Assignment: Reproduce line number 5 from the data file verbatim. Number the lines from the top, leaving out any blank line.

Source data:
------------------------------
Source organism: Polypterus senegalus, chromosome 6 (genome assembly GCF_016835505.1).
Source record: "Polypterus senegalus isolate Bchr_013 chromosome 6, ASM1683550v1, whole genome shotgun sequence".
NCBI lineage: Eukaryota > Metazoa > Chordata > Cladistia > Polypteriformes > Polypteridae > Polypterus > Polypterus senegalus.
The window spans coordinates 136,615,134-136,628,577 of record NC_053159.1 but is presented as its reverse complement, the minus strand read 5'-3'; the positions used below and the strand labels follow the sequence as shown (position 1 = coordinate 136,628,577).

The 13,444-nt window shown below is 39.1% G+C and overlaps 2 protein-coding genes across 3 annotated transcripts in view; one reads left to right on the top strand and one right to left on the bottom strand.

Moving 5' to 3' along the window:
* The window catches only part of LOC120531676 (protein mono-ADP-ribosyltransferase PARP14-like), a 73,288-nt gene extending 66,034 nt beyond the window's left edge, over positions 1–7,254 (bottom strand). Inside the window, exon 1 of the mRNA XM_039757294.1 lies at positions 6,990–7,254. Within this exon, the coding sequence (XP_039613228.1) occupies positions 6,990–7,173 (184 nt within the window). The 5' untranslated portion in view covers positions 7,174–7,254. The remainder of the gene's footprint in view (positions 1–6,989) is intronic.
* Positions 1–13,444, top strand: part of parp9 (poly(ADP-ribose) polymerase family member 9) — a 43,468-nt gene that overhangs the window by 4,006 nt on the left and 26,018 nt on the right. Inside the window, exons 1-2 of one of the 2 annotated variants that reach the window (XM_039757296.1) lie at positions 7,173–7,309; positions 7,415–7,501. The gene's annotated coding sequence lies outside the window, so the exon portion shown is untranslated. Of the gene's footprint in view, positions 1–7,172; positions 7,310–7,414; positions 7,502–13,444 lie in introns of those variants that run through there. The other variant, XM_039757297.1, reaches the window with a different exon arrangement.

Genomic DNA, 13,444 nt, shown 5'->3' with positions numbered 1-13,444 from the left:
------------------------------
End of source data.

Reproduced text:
The 13,444-nt window shown below is 39.1% G+C and overlaps 2 protein-coding genes across 3 annotated transcripts in view; one reads left to right on the top strand and one right to left on the bottom strand.